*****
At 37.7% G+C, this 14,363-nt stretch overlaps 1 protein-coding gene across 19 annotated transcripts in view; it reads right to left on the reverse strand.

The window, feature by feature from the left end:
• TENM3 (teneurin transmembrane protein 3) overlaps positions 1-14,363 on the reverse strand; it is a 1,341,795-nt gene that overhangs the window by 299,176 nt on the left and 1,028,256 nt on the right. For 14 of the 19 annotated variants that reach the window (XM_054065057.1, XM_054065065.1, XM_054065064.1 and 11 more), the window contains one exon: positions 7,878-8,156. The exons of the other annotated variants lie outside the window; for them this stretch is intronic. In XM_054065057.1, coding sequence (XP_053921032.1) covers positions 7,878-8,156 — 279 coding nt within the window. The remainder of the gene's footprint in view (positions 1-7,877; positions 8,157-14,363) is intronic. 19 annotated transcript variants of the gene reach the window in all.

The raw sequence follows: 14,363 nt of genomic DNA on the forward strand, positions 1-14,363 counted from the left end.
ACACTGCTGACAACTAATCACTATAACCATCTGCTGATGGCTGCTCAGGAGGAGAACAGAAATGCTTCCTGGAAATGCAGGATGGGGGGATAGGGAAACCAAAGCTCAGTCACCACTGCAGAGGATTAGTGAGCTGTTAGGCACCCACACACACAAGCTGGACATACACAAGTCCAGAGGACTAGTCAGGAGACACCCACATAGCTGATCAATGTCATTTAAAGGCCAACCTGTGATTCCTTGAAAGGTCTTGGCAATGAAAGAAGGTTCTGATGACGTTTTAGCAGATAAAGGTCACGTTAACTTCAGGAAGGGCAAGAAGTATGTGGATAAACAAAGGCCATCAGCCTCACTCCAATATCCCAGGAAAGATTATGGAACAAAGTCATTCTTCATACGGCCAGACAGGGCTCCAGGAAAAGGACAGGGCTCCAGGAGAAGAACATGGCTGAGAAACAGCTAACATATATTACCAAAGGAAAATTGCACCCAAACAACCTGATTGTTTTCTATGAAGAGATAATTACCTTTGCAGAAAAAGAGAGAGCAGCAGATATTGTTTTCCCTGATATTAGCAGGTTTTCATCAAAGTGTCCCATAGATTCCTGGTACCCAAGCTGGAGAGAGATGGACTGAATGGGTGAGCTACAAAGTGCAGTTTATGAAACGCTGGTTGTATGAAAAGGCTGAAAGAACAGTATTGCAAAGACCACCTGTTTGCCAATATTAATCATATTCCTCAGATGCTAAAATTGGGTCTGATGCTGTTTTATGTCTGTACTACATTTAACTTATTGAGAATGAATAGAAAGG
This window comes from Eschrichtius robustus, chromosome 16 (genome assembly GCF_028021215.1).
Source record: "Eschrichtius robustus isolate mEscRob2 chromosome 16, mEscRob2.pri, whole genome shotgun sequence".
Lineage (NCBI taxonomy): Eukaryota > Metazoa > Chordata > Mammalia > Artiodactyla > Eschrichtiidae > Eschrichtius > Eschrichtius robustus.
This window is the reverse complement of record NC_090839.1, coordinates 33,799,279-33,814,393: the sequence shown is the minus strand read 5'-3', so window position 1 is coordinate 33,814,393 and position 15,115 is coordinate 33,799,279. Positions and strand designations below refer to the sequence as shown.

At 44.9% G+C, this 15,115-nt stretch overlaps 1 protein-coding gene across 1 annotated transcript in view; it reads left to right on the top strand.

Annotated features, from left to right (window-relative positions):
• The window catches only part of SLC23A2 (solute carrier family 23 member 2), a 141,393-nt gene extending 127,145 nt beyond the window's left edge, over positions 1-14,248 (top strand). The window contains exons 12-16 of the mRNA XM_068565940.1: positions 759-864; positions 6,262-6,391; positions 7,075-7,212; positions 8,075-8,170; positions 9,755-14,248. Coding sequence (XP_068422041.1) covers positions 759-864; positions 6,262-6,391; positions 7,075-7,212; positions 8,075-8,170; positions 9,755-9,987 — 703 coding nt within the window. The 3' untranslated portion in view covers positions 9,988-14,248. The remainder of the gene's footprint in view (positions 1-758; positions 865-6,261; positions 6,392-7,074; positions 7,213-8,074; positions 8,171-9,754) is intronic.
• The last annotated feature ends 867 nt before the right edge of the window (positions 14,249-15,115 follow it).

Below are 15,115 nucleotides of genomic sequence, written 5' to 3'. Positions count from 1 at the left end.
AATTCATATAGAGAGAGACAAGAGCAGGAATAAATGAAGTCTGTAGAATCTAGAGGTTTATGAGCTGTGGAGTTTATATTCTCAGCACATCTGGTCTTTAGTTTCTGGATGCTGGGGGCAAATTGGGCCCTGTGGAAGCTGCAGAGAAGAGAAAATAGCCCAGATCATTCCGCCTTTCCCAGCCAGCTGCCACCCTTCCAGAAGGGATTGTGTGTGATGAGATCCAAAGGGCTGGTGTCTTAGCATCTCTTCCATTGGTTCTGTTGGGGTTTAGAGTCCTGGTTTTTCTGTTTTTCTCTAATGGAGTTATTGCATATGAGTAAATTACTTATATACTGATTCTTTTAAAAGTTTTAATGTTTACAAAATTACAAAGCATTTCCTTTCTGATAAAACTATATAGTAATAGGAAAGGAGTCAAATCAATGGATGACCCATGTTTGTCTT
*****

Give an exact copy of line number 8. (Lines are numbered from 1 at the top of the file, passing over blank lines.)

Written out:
Lineage (NCBI taxonomy): Eukaryota > Metazoa > Chordata > Mammalia > Artiodactyla > Eschrichtiidae > Eschrichtius > Eschrichtius robustus.